• Knuckleballer Dickey wins 20th game for Mets
    The New York Times | September 28,2012
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    NEW YORK — R.A. Dickey, 37, baseball’s lone knuckleballer, a pitcher missing a key ligament in his elbow, an author, a mountain climber and the subject of a new documentary film, has done much to distinguish himself during a colorful career.

    And now add this: Dickey on Thursday afternoon became the first New York Mets pitcher in 22 years to win 20 games in a single season, guiding the Mets, a team closing out a long-forsaken season, to a stimulating 6-5 victory over the Pittsburgh Pirates at Citi Field.

    In becoming the sixth pitcher in franchise history — and the first since Frank Viola in 1990 — to reach the number, Dickey also greatly bolstered his chances to win the National League Cy Young Award, which no Mets pitcher has done since Dwight Gooden in 1985 and no knuckleballer has ever done in either league.

    Among Dickey’s other unlikely feats, he has maintained some verve and interest within the Mets’ fan base. Every fifth day this year, he conjured his magic to break the dreary spell cast over the pitiable team, which spiraled out of playoff contention much earlier this summer. For the players, deprived of unified purpose, Dickey’s individual quest afforded a cause to rally around.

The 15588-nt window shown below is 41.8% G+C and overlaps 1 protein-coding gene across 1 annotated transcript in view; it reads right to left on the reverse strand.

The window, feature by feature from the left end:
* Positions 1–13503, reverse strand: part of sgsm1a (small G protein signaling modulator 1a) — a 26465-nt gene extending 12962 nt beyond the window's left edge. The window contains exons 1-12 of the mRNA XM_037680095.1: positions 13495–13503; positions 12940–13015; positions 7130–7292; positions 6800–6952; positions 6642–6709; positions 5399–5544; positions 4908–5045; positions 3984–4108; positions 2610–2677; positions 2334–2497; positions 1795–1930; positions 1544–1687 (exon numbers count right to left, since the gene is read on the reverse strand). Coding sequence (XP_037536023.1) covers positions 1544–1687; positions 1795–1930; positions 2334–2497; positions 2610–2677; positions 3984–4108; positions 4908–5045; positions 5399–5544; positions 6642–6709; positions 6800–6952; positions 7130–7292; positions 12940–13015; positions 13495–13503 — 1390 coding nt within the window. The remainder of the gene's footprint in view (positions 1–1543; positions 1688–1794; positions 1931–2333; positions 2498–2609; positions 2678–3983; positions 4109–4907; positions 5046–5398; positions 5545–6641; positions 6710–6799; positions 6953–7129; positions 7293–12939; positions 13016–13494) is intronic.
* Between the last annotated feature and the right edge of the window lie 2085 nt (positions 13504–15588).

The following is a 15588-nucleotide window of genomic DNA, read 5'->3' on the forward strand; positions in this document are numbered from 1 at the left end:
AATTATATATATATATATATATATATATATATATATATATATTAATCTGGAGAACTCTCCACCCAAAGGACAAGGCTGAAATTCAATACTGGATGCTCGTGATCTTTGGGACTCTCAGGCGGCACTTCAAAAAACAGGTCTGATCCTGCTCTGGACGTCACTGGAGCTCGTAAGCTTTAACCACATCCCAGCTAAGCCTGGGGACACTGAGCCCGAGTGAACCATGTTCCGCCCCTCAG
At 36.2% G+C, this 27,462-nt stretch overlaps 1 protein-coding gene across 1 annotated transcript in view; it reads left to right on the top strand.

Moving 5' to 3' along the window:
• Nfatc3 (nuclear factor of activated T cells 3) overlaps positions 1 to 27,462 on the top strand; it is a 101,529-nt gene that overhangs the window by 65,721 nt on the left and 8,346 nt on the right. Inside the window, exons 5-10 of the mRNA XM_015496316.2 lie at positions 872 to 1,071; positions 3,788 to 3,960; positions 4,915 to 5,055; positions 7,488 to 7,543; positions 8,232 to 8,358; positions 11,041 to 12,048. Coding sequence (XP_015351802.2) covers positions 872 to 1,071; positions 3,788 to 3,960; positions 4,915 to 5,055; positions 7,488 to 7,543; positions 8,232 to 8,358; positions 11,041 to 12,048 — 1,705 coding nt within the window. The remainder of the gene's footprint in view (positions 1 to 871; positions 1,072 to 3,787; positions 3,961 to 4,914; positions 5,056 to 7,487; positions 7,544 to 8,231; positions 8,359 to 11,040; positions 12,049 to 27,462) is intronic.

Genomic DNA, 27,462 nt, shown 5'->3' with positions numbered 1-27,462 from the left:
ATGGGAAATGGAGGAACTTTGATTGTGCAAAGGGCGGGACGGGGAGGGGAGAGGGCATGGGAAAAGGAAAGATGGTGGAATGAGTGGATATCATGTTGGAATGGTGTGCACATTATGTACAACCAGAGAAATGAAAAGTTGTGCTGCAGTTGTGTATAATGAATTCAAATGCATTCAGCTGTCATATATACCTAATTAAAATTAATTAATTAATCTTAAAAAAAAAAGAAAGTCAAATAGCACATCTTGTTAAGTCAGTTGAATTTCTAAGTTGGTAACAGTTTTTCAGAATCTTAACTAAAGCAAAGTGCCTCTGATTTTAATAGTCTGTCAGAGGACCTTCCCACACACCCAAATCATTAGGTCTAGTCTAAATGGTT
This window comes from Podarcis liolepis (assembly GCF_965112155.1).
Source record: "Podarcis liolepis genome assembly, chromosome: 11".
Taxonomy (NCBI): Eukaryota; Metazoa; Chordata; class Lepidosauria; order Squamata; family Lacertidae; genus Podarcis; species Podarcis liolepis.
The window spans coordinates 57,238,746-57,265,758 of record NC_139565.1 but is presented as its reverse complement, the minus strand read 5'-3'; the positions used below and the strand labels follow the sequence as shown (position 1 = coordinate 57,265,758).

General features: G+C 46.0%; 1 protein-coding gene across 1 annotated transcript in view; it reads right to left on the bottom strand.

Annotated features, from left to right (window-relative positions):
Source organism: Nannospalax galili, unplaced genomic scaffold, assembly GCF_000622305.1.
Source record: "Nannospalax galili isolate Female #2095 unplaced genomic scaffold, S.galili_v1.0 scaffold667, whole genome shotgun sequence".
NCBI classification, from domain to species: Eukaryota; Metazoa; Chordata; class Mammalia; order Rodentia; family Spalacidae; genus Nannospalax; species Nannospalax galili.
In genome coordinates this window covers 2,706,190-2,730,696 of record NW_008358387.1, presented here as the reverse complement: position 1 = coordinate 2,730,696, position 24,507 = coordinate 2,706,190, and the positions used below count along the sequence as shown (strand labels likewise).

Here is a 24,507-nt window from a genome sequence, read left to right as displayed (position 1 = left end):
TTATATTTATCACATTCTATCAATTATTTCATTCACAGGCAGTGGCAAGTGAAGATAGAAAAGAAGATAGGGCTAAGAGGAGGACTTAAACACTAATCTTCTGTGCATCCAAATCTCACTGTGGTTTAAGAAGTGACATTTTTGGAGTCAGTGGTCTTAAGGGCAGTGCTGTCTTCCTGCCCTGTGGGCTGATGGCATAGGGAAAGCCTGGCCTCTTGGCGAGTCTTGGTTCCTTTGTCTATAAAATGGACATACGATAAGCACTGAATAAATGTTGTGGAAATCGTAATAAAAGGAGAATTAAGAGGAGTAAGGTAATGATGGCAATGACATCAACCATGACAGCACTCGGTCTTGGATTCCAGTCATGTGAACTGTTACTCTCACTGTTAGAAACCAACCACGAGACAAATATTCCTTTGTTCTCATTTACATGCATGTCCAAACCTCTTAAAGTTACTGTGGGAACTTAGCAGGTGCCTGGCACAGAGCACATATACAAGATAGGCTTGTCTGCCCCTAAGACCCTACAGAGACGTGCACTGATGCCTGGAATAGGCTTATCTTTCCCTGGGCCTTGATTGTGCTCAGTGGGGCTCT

For this, Citi Field, a veritable ghost town for the past two weeks, came to life Thursday, as an announced crowd of 31,506 — the crowd appeared closer to 20,000, at best — watched with fascination and in full voice as he chased history.

    Yet things started inauspiciously for Dickey. He allowed the Pirates to jump ahead with a pair of run-scoring hits in the second, and he erred again two innings later, when he served a flat, 0-2 knuckleball to Rod Barajas, who crushed a home run into the left-field stands. After four innings, Dickey had thrown 69 pitches and allowed seven hits. But he persisted, and his teammates followed his lead.

    Ike Davis got the Mets going with a home run in the bottom of the second, and two innings later the Mets crept within one when Scott Hairston shot a run-scoring single into right field.

    The lively fans at Citi Field, enjoying a rare meaningful game, erupted when the Mets took the lead the next inning. Daniel Murphy singled to center, cashing in Andres Torres’ leadoff walk. Then, with two men on base, David Wright crushed a home run into right-center field, keying an extended standing ovation that lasted the duration of a pitching change.

    The affection for Dickey was plain, and the fans roared when he came out to lead off the bottom of the seventh inning even though the Mets led and he had 111 pitches under his belt. They cheered just as hard when he reached on a swinging bunt and loudly again after he was called out at second on a fielder’s choice.

    But more invigorating was his pitching performance. Dickey struck out 13 hitters, tying a career high mark, while throwing 92 of his 128 pitches for strikes. He left the game with two outs in the top of the eighth, gazing around the ballpark before tipping his cap to the fans.

    Nervous energy filled the stadium in the ninth after Jon Rauch allowed a two-run home run to let the Pirates within one. Fans found their catharsis when Jose Tabata flied out against Bobby Parnell to end the game.

    The Mets and their fans will now hope Dickey can find the same fate as Steve Carlton, who was 27-10 for the last-place Philadelphia Phillies 30 years ago. Carlton won the Cy Young Award that season.
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